Finland Reforms its Education System: No More School Subjects

Finland Will Become the First Country in the World to Get Rid of All School Subjects

For years, Finland has been the by-word for a successful education system, perched at the top of international league tables for literacy and numeracy. Finland’s education system is considered one of the best in the world. However, the authorities there aren’t ready to rest on their laurels, and they’ve decided to carry through a real revolution in their school system.

Finnish officials want to remove school subjects from the curriculum. There will no longer be any classes in physics, math, literature, history, or geography.

Pupils at Siltamaki primary school perform a rap as part of their cross-subject learning Jussi Helttunen

Instead of individual subjects, students will study events and phenomena in an interdisciplinary format.

For example, the Second World War will be examined from the perspective of history, geography, and math. And by taking the course ”Working in a Cafe,” students will absorb a whole body of knowledge about the English language, economics, and communication skills.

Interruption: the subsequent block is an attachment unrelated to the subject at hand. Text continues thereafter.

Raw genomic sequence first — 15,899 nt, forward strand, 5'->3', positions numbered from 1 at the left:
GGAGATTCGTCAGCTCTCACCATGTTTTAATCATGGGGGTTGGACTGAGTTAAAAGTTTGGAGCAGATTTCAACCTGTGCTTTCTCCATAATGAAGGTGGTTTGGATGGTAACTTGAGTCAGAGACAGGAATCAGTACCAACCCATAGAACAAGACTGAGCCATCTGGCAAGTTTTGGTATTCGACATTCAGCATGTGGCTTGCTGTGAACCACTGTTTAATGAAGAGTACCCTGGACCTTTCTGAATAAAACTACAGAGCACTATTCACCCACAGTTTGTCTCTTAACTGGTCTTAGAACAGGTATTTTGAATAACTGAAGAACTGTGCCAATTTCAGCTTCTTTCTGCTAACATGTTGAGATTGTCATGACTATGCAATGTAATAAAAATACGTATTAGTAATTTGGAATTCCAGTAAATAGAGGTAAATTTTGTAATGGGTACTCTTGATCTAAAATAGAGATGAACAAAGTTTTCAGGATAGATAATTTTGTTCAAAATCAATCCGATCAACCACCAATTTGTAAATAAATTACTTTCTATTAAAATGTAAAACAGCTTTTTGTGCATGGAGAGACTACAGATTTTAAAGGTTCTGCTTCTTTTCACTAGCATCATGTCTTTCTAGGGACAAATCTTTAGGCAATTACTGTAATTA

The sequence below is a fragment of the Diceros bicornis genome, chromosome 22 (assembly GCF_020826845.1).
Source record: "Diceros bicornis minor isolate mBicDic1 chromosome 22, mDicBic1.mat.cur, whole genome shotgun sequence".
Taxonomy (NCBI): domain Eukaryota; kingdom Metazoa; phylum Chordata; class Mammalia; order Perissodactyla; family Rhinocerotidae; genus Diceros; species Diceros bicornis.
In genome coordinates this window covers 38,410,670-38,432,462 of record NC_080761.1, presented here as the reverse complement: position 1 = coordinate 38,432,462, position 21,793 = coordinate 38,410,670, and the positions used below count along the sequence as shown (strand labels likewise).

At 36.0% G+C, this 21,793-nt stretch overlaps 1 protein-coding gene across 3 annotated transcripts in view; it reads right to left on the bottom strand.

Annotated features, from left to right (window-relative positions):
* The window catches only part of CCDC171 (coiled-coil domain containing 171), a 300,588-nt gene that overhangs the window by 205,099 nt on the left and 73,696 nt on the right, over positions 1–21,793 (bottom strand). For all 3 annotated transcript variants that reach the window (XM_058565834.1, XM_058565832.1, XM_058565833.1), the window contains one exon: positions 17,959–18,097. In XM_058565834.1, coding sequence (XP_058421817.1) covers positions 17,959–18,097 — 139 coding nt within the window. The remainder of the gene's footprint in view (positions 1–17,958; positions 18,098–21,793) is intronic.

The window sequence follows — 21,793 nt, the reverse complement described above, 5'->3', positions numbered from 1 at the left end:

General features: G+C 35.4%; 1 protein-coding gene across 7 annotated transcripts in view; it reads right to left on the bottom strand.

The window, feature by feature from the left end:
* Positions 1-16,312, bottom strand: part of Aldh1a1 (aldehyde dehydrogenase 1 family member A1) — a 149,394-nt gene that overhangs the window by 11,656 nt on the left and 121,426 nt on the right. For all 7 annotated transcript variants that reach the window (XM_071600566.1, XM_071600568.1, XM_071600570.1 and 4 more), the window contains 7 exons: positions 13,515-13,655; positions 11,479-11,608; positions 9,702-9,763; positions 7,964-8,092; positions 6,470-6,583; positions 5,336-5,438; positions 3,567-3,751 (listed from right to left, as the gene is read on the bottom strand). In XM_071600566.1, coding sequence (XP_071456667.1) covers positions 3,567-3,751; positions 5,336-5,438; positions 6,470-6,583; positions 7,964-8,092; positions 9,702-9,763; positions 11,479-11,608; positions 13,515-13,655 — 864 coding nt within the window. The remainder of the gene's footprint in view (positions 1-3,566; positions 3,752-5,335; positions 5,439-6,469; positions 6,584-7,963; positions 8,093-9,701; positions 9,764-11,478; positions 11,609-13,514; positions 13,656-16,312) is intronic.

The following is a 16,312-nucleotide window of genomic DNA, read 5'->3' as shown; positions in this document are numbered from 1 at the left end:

Before now, Finnish secondary schools have followed much the same model as American high schools: fifty minutes of math, fifty minutes of history, fifty minutes of biology.

But going forward, schools are moving toward getting rid of this structure in favor of organizing learning around different topics. For example, where an American student might take separate classes in foreign language, world history, and economics, for a Finnish student all of these subjects might be combined together in an over-arching unit on the European Union.

Children in Finland school via

The traditional format of teacher-pupil communication is also going to change. Students will no longer sit behind school desks and wait anxiously to be called upon to answer a question. Instead, they will work together in small groups to discuss problems and debate on the topics.

Of course, while Finland is famous for its no-homework policy for students, this new system might create a fair bit of homework for its teachers. It would obviously require a lot more co-planning and coordination among faculty–not every teacher can be an expert in every single subject area covered under one of these broad topics.

Is this idea an interesting one? Definitely we can say so. Is it likely to be effective in American schools? We don’t know, but the future will sure prove the benefits.

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